In spite of my boring, depressing, isolated and small life, I nevertheless managed to get my 15 minutes of fame more than once over the years. At the 1980’s, newspaper news items appeared about the Israeli TDD project, of which I was one of the leaders. There was even a brief TV appearance. I was also interviewed at 1991 about my life as deaf. In the early 2000’s, my name was again mentioned more than once as associate of someone else, who was interviewed as a Deaf businessman.
There was even an interview, about my work in Intel as a deaf engineer, which yielded no publicized article because I insisted upon reviewing it beforehand for inaccuracies.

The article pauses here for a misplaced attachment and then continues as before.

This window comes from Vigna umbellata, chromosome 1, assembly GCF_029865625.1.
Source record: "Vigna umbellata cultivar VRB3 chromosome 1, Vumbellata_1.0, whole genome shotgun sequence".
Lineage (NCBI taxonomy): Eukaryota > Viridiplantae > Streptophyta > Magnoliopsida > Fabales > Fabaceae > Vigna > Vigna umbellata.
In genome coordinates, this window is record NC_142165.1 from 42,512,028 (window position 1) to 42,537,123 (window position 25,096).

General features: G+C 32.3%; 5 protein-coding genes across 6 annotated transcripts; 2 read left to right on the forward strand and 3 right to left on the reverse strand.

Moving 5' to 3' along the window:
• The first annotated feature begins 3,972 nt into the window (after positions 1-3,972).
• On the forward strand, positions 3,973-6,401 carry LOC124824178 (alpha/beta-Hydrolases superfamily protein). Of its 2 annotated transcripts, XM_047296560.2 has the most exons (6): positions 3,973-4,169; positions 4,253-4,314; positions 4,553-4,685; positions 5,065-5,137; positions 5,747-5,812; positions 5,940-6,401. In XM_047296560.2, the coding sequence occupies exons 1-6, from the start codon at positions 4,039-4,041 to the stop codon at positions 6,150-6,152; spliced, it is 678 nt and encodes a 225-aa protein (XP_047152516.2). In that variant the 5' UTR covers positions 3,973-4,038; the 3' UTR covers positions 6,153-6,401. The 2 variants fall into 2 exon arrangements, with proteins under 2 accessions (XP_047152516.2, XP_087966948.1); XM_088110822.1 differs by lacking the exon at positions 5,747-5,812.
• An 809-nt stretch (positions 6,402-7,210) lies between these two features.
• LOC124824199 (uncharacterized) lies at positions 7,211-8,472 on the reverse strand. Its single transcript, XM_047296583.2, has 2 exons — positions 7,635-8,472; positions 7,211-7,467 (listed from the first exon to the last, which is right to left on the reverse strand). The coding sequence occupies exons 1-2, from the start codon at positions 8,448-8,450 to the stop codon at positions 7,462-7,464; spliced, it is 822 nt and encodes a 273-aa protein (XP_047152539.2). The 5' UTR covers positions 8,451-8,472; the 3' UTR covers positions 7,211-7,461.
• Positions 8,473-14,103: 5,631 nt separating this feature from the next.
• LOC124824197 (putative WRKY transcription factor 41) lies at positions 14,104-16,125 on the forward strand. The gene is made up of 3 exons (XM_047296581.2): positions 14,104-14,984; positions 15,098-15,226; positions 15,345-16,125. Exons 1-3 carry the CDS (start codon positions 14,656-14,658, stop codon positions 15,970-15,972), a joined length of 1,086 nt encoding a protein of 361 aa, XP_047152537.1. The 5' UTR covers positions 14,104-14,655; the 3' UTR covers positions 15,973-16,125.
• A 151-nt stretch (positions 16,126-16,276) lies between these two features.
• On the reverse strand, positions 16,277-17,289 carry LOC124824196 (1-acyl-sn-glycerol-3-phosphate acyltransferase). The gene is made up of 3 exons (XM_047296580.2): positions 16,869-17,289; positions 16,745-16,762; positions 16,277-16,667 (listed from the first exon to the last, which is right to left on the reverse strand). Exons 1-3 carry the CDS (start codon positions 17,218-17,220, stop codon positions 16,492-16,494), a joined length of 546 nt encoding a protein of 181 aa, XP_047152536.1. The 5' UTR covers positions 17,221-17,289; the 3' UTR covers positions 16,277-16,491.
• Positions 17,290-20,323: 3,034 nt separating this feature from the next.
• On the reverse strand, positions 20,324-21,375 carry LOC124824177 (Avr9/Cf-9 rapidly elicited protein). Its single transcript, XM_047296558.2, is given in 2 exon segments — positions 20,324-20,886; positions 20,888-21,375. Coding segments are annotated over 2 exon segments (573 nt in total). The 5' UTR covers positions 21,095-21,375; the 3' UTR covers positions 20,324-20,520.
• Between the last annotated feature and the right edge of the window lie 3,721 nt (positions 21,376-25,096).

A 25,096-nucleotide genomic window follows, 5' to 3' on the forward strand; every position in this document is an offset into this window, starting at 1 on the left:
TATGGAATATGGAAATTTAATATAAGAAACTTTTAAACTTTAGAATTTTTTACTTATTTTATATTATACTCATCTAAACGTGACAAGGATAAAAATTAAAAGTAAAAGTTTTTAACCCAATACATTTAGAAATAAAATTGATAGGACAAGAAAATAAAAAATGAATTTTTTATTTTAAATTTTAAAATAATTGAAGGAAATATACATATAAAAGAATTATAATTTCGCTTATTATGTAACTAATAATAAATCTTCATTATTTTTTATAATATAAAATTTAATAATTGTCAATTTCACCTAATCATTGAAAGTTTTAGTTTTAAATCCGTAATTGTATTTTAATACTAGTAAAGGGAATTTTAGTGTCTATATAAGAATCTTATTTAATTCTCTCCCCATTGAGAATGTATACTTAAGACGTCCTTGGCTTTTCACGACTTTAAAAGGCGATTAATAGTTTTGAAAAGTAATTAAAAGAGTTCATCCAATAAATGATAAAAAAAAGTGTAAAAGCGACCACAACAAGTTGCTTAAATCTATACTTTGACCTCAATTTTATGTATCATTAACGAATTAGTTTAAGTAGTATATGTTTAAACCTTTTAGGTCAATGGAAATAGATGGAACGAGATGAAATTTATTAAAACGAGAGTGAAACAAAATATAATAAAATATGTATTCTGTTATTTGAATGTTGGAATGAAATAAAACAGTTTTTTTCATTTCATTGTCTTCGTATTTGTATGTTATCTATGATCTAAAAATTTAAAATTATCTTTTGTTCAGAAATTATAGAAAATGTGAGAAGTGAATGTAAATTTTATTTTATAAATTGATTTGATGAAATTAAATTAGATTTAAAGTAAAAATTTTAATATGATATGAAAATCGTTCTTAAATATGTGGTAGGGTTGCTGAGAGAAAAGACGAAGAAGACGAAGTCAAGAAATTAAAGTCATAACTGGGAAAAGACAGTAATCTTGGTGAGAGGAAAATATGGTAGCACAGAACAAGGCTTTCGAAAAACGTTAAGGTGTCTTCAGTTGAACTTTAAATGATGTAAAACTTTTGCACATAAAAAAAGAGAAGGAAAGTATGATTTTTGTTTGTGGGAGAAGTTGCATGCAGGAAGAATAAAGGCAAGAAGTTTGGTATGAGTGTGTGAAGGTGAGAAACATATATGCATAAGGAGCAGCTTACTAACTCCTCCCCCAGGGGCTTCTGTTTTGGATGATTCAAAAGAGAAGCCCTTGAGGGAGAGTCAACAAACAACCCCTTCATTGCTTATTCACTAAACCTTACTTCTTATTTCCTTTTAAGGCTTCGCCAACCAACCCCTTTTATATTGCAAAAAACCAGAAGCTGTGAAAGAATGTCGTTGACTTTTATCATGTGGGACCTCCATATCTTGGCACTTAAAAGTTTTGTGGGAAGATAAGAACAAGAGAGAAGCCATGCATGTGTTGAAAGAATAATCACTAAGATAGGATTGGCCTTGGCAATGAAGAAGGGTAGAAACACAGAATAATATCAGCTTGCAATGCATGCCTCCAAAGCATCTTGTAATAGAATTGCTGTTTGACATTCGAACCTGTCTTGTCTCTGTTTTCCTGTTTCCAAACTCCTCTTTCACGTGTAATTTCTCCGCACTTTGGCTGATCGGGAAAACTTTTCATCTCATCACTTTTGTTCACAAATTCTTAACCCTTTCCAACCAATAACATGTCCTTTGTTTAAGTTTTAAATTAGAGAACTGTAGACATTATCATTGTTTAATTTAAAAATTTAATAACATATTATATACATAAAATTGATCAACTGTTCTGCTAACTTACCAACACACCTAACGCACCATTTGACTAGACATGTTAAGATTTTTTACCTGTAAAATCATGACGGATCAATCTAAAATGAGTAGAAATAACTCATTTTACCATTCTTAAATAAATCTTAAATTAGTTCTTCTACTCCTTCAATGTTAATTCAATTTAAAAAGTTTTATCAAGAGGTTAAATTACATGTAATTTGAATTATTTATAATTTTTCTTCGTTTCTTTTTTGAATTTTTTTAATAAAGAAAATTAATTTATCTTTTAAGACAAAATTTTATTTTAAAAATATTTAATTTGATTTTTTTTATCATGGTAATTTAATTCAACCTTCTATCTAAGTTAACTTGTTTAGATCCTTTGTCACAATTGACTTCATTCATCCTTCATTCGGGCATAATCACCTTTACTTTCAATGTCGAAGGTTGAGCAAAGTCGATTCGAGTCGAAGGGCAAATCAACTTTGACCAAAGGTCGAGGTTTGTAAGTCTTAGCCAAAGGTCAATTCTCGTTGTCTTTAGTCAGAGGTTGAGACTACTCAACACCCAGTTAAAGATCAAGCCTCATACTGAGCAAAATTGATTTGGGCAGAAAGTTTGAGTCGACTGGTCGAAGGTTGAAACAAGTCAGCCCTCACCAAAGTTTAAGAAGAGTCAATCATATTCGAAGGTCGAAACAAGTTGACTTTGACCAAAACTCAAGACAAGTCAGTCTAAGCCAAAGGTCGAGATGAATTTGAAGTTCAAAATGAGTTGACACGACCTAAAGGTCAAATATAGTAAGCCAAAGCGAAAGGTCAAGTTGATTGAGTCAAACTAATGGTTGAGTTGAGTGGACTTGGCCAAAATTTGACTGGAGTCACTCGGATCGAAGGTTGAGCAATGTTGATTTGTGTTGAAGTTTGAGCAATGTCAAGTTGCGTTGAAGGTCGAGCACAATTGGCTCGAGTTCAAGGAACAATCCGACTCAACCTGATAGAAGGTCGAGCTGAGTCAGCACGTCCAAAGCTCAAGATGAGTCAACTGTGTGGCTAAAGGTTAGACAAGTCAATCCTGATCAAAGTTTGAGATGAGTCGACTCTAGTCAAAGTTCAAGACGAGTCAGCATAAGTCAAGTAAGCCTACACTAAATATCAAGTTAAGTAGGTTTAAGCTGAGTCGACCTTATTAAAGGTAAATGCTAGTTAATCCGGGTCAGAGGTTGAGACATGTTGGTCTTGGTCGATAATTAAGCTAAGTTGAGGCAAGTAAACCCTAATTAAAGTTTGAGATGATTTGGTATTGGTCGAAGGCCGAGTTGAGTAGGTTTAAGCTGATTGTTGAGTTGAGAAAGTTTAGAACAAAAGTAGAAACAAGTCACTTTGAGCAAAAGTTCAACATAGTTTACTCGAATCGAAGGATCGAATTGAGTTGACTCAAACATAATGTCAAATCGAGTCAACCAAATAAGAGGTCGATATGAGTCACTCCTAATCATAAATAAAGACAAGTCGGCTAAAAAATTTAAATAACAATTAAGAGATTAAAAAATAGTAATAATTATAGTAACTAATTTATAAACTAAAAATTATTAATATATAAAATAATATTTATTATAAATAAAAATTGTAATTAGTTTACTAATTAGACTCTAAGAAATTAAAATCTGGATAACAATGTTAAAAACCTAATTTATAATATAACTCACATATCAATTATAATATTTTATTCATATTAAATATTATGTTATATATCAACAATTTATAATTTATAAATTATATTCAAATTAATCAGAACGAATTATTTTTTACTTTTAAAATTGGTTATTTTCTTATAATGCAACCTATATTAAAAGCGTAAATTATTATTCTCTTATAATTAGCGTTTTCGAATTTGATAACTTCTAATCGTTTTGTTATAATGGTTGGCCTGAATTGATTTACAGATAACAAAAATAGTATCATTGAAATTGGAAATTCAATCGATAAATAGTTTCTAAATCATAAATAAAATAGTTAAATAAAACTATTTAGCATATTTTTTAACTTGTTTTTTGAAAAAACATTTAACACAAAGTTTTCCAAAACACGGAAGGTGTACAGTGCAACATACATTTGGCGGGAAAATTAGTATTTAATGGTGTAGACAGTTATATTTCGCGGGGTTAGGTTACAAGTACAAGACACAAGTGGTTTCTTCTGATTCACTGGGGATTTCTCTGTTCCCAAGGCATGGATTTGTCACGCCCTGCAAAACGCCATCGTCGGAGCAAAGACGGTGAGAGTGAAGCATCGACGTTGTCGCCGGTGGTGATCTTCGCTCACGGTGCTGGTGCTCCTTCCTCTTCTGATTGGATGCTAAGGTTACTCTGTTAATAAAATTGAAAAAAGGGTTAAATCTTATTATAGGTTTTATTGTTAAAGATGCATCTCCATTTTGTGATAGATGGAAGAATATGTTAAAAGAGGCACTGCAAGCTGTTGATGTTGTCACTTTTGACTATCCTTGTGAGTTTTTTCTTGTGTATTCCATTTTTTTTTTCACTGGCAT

With the benefit of hindsight, I am startled to realize that I did not come to grief due to grave inaccuracies in those interviews and exposures. Those interviews were mostly arranged by people, who were experienced in public relations. So the journalists probably got good coaching. One of the interviews was printed almost verbatim from the transcript of a chat I had on the computer with a journalist and then I printed and gave her at end of the interview (this was before the era of Internet chats).
Unlike me, Sarah Hornik was upset by a newspaper interview, which had serious (from her point of view) inaccuracies. She at least turned this trauma into a learning event.